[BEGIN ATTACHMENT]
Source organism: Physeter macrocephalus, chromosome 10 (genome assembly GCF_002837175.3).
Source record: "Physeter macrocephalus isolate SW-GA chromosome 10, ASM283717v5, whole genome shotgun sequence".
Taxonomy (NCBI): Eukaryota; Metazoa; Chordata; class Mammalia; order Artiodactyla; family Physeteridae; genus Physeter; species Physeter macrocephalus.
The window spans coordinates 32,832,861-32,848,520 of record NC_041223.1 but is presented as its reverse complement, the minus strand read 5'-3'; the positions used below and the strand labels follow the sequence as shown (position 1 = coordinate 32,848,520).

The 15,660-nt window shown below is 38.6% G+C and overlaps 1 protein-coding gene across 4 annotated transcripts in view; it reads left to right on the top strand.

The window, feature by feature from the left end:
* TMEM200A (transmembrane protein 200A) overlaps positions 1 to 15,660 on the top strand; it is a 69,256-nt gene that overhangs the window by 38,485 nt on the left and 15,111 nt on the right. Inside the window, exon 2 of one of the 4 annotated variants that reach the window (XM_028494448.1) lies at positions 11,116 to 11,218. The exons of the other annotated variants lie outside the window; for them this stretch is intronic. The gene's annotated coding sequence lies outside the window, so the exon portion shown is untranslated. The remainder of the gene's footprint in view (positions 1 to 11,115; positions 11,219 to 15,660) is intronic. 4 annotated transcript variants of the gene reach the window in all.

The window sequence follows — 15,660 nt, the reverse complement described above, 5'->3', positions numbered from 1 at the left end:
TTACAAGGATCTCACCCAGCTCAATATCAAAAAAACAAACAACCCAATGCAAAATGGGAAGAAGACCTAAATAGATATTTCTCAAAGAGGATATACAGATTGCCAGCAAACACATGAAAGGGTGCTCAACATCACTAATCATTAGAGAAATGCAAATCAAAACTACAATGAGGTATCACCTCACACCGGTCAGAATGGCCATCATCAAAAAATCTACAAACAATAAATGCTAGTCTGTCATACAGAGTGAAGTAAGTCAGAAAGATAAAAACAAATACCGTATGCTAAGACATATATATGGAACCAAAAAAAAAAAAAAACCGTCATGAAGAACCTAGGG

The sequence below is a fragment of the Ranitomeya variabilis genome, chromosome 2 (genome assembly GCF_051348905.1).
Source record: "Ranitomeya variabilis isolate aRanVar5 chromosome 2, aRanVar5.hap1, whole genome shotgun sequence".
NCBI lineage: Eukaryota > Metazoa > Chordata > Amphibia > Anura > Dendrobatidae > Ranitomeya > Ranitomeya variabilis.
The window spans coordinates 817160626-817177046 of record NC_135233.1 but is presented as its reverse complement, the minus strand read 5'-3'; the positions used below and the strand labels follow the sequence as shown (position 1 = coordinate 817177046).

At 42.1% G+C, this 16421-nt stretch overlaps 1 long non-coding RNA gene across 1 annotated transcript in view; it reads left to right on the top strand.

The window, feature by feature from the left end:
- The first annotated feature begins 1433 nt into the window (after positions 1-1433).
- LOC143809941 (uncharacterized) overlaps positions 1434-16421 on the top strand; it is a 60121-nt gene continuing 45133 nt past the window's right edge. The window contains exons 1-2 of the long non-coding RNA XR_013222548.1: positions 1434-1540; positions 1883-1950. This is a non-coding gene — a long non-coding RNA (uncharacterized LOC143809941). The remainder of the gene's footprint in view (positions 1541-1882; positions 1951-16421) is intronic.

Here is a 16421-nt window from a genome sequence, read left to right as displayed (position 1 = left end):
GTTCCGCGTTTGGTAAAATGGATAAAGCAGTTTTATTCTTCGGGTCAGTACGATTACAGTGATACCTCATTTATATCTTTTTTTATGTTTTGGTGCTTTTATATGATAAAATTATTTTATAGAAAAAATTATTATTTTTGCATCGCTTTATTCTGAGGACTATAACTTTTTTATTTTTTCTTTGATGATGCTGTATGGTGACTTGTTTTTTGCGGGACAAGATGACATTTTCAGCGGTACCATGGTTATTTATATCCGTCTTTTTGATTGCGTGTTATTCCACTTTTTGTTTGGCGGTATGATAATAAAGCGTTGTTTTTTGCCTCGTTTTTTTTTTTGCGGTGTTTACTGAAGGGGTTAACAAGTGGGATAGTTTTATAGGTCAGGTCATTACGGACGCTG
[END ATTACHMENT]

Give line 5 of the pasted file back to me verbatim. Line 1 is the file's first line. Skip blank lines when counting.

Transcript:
The 15,660-nt window shown below is 38.6% G+C and overlaps 1 protein-coding gene across 4 annotated transcripts in view; it reads left to right on the top strand.